EXCEL DATA ANALYSIS MODELING AND SIMULATION-SPRINGER pdf.pdf

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Excel Data Analysis
Hector Guerrero Excel Data Analysis Modeling and Simulation 123
Dr. Hector Guerrero Mason School of Business College of William & Mary Williamsburg, VA 23189 USA [email protected] ISBN 978-3-642-10834-1 e-ISBN 978-3-642-10835-8 DOI 10.1007/978-3-642-10835-8 Springer Heidelberg Dordrecht London New York Library of Congress Control Number: 2010920153 © Springer-Verlag Berlin Heidelberg 2010 This work is subject to copyright. All rights are reserved, whether the whole or part of the material is concerned, specifically the rights of translation, reprinting, reuse of illustrations, recitation, broadcasting, reproduction on microfilm or in any other way, and storage in data banks. Duplication of this publication or parts thereof is permitted only under the provisions of the German Copyright Law of September 9, 1965, in its current version, and permission for use must always be obtained from Springer. Violations are liable to prosecution under the German Copyright Law. The use of general descriptive names, registered names, trademarks, etc. in this publication does not imply, even in the absence of a specific statement, that such names are exempt from the relevant protective laws and regulations and therefore free for general use. Cover design : WMXDesign GmbH, Heidelberg Printed on acid-free paper Springer is part of Springer Science+Business Media ()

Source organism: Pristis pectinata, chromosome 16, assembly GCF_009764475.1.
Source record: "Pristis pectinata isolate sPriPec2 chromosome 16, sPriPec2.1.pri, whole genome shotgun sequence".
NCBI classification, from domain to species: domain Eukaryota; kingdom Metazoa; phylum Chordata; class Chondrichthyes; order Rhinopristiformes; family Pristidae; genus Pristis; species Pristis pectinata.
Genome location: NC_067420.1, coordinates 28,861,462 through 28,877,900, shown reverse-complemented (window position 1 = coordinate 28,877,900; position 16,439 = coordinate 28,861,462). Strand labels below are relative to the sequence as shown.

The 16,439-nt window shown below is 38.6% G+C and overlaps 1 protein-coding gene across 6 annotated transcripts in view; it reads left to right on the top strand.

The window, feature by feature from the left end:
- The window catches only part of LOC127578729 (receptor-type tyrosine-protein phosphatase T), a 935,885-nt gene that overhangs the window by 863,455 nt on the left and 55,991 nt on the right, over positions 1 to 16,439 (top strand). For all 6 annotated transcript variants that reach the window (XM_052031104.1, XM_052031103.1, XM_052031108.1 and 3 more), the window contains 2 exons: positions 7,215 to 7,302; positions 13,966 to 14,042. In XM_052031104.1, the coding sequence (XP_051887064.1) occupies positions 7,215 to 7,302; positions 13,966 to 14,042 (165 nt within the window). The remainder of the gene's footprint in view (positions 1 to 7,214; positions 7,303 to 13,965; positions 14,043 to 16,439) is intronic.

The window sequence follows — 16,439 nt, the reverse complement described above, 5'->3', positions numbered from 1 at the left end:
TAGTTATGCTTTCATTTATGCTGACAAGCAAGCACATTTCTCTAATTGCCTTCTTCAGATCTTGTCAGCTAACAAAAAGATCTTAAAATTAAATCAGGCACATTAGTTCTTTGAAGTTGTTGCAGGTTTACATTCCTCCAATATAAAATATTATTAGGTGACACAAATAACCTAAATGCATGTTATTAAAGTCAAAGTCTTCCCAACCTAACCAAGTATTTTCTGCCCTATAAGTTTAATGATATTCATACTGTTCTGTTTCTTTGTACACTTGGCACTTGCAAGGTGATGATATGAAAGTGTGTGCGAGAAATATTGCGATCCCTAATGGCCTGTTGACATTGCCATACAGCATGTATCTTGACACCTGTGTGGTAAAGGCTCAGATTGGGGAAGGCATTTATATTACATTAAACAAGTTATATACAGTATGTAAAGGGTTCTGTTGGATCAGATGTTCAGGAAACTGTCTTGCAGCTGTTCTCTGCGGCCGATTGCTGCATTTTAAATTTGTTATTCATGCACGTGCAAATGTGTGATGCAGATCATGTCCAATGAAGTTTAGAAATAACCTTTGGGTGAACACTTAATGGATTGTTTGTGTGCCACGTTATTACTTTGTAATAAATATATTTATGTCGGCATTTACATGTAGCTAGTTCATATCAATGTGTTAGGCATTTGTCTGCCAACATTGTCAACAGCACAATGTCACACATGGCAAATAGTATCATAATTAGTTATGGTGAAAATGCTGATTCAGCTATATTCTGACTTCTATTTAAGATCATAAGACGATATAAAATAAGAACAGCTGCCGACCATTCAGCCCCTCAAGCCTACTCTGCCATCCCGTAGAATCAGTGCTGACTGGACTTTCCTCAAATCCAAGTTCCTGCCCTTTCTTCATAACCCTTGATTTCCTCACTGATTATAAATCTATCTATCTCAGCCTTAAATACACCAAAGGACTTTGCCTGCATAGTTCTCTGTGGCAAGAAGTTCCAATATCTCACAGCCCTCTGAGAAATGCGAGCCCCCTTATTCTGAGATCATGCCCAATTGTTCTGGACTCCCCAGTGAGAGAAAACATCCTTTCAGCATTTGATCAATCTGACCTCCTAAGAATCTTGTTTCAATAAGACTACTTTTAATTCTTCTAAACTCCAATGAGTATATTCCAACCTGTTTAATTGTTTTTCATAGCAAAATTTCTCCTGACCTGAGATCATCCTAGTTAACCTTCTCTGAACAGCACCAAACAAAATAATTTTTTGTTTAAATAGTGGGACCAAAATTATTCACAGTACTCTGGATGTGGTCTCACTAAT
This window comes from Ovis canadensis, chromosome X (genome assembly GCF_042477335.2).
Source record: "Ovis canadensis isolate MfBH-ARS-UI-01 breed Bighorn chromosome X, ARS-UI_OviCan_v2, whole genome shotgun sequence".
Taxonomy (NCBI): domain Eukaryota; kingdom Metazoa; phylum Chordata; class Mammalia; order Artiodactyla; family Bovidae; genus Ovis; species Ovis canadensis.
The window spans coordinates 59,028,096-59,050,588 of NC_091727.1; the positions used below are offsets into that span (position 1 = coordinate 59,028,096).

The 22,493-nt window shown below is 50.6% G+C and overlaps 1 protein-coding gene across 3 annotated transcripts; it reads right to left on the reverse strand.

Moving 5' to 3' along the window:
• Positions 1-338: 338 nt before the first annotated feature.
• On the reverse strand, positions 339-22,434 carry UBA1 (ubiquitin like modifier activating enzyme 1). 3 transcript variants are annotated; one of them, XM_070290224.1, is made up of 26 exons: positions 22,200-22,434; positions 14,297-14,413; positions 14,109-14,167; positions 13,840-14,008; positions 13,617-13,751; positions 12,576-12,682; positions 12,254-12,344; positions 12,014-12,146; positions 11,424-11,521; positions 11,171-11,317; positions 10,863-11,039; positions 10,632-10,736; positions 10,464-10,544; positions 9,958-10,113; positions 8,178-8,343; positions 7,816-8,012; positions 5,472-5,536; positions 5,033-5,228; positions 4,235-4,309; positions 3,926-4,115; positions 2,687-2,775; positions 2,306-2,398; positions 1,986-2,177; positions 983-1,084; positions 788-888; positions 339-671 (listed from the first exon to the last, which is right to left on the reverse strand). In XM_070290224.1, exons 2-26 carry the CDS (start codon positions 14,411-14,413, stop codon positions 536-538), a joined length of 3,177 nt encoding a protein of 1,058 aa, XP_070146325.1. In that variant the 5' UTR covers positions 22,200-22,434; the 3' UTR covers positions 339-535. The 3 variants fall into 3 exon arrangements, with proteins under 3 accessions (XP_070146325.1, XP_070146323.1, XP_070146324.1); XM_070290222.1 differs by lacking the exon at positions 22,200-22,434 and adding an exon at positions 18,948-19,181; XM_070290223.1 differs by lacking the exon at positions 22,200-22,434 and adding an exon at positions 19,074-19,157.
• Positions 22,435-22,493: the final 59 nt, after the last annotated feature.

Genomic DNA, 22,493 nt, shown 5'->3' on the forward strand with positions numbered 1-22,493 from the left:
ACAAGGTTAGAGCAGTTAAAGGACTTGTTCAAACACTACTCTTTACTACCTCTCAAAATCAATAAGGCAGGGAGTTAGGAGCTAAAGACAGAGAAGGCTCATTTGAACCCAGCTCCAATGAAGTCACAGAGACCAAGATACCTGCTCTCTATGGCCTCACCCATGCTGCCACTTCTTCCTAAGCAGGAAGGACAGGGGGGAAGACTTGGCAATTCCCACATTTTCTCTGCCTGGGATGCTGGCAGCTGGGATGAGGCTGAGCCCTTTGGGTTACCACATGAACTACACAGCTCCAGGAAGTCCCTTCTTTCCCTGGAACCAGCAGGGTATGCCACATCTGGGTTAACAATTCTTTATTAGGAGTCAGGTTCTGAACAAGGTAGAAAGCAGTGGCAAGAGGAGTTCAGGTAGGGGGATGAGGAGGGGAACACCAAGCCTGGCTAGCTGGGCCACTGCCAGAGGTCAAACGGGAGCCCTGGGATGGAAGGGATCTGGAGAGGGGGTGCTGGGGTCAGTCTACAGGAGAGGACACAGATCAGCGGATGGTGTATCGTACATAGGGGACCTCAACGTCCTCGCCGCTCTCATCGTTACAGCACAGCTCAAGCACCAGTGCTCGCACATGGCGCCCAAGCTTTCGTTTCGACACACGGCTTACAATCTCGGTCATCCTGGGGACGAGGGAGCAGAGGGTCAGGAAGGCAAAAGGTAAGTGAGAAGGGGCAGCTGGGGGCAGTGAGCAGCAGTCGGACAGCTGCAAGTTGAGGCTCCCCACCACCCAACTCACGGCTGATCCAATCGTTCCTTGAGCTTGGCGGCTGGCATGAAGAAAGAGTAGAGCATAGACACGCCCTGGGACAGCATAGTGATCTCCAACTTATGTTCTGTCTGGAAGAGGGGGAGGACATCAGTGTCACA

To my wonderful parents . . . Paco and Nena
Preface Why does the World Need— Excel Data Analysis, Modeling, and Simulation ? When spreadsheets first became widely available in the early 1980s, it spawned a revolution in teaching. What previously could only be done with arcane software and large scale computing was now available to the common-man , on a desktop. Also, before spreadsheets, most substantial analytical work was done outside the classroom where the tools were; spreadsheets and personal computers moved the work into the classroom. Not only did it change how the analysis curriculum was taught, but it also empowered students to venture out on their own to explore new ways to use the tools. I can’t tell you how many phone calls, office visits, and/or emails I have received in my teaching career from ecstatic students crowing about what they have just done with a spreadsheet model. I have been teaching courses related to spreadsheet based analysis and modeling for about 25 years and I have watched and participated in the spreadsheet revolution. During that time, I have been a witness to the following observations: Each year has led to more and more demand for Excel based analysis and modeling skills, both from students, practitioners, and recruiters Excel has evolved as an ever more powerful suite of tools, functions, and capabilities, including the recent iteration and basis for this book—Excel 2007 The ingenuity of Excel users to create applications and tools to deal with complex problems continues to amaze me Those students that preceded the spreadsheet revolution often find themselves at a loss as to where to go for an introduction to what is commonly taught to most many undergraduates in business and sciences.

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